April 3, 2011


The "I can't believe I'm a hawk!" club: They're liberals who opposed Iraq from the start -- but they're on-board with Libya (Jordan Michael Smith, 4/01/11, Salon)

What's more surprising, though, is that the ranks of liberals who favor the Libyan intervention contain some of the earliest and most vocal critics of the Iraq War.

One important anti-Iraq liberal who backs Obama's policy, TNR's John Judis, is dismayed by how quickly many of his fellow liberals lined up against the operation. "I've been surprised and disappointed in how uniform the disagreement among the left is," he says.

Judis isn't quite as lonely as he thinks. A number of prominent individuals with stalwart left-wing credentials have found themselves supporting what is the third active American-led war in a Muslim country. Their arguments suggest a possible new direction for American foreign policy as it adjusts to a post-revolutionary era in the Middle East.

Judis has been clearest in outlining why Libya is a matter of U.S. national interest. If the cost of oil continues to rise (as it has since the beginning of the Libyan uprising), he contends, instability may inhibit the world's economic recovery. "[I]f the recovery stalls globally, that could have enormous geopolitical implications -- think of the 1930s," he's written. Judis identifies as something of a realist, one influenced by journalist Walter Lippmann's idea that the U.S. foreign policy should primarily act as the "shield of the republic," the protector of American security.

His realist-minded assessment of Libya is seconded by Robert Pape, a University of Chicago political scientist who has popularized the idea that suicide terrorism primarily results from foreign occupation. Both Judis and Pape opposed the Iraq War, primarily because they recognized it was detrimental to American national security interests.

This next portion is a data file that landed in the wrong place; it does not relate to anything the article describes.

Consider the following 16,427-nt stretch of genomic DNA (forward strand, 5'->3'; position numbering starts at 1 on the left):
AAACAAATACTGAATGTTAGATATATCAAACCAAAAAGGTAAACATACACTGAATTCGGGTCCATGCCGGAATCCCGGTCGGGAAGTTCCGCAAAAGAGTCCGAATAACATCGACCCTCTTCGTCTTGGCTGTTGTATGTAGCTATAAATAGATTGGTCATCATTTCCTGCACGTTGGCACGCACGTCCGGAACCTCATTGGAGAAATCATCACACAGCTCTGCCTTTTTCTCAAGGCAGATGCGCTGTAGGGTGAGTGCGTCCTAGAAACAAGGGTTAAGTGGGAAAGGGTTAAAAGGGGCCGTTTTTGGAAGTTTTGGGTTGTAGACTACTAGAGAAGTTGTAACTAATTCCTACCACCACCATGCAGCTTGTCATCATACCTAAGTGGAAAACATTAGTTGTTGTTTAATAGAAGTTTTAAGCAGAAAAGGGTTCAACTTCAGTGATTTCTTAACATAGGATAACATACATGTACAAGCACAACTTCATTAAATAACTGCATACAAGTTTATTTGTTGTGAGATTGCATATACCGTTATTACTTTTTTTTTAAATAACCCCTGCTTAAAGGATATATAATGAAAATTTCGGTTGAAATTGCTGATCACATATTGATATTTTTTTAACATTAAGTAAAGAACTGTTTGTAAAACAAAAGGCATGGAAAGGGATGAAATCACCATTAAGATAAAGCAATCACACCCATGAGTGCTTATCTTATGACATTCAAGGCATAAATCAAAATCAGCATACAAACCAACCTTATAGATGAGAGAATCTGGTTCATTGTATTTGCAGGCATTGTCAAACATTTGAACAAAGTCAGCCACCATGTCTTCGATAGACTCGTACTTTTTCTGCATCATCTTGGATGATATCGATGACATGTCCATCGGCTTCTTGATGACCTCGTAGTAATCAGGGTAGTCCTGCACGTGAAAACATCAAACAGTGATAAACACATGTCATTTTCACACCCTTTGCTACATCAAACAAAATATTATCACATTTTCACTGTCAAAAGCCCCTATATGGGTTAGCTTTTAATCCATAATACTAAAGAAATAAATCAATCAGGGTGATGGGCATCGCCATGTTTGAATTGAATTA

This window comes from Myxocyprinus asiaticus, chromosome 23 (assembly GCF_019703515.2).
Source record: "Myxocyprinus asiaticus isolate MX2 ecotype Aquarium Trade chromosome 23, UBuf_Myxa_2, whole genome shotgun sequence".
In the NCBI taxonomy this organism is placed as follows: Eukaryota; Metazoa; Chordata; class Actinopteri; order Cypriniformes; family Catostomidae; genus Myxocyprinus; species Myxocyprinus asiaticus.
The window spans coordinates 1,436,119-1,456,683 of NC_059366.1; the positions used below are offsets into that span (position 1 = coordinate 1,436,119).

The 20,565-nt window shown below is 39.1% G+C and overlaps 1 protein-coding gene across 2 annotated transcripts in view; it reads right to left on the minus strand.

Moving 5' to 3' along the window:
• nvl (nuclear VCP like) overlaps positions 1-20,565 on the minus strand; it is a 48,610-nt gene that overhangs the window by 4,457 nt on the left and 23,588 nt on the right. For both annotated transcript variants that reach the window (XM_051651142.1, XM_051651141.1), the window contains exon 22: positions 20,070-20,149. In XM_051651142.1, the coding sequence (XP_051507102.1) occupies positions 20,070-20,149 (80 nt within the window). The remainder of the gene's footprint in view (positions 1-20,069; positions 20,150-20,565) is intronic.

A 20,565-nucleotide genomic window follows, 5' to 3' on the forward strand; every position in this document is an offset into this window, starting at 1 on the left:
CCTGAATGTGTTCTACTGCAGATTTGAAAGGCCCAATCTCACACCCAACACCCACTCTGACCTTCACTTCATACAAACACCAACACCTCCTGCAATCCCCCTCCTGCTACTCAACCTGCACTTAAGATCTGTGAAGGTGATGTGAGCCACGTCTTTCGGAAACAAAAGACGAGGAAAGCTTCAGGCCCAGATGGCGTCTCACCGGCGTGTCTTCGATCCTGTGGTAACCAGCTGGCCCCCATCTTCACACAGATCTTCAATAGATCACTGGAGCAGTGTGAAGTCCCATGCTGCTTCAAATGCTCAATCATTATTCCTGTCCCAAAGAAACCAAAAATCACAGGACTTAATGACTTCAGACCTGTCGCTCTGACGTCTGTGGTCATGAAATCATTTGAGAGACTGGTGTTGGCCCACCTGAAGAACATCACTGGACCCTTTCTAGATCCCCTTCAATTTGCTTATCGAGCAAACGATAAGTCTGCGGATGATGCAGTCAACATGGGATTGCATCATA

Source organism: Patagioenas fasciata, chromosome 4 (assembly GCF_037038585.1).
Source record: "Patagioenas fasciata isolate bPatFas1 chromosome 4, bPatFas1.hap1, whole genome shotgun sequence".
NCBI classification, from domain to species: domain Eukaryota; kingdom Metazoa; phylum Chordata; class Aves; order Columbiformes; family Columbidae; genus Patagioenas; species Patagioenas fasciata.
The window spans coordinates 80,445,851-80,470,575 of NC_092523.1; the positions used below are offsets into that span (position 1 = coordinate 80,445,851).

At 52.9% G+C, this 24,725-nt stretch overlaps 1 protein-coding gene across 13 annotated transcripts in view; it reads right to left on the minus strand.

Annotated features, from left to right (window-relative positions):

Still, most on the left in favor of the Libyan war are more concerned with humanitarian motives than with ideas about America's national interest. Human rights organizations have led the way in this regard. The International Crisis Group and Human Rights Watch both called for United Nations-led action in Libya; by contrast, both had opposed war with Iraq in 2003 on the grounds that it didn't meet the criteria for humanitarian intervention. As early as Feb. 22, the newly formed Genocide Intervention Network/Save Darfur Coalition was calling for the imposition of a no-fly zone. The Enough Project, an arm of the Center for American Progress, cheered that "[c]onfusion and inaction in Rwanda, Bosnia, Darfur and a host of other lesser-known failures of international will have laid the groundwork, finally, for a spine-stiffening catalytic moment in Libya." In the view of these NGOs, outside powers needed to insert themselves into the conflict simply to avoid a massacre.

Another faction sporting "I can't believe I'm a hawk" buttons are the regional specialists. Middle East experts Juan Cole, Marc Lynch and Shadi Hamid have all been supportive of the military action in Libya. This is in stark contrast to Iraq, where a few right-wing scholars like Bernard Lewis were the only scholars of the region supporting the venture.

If Mr. Obama were to announce today that he were switching to the GOP they'd all bail on the Libyan people.

Posted by at April 3, 2011 8:18 AM

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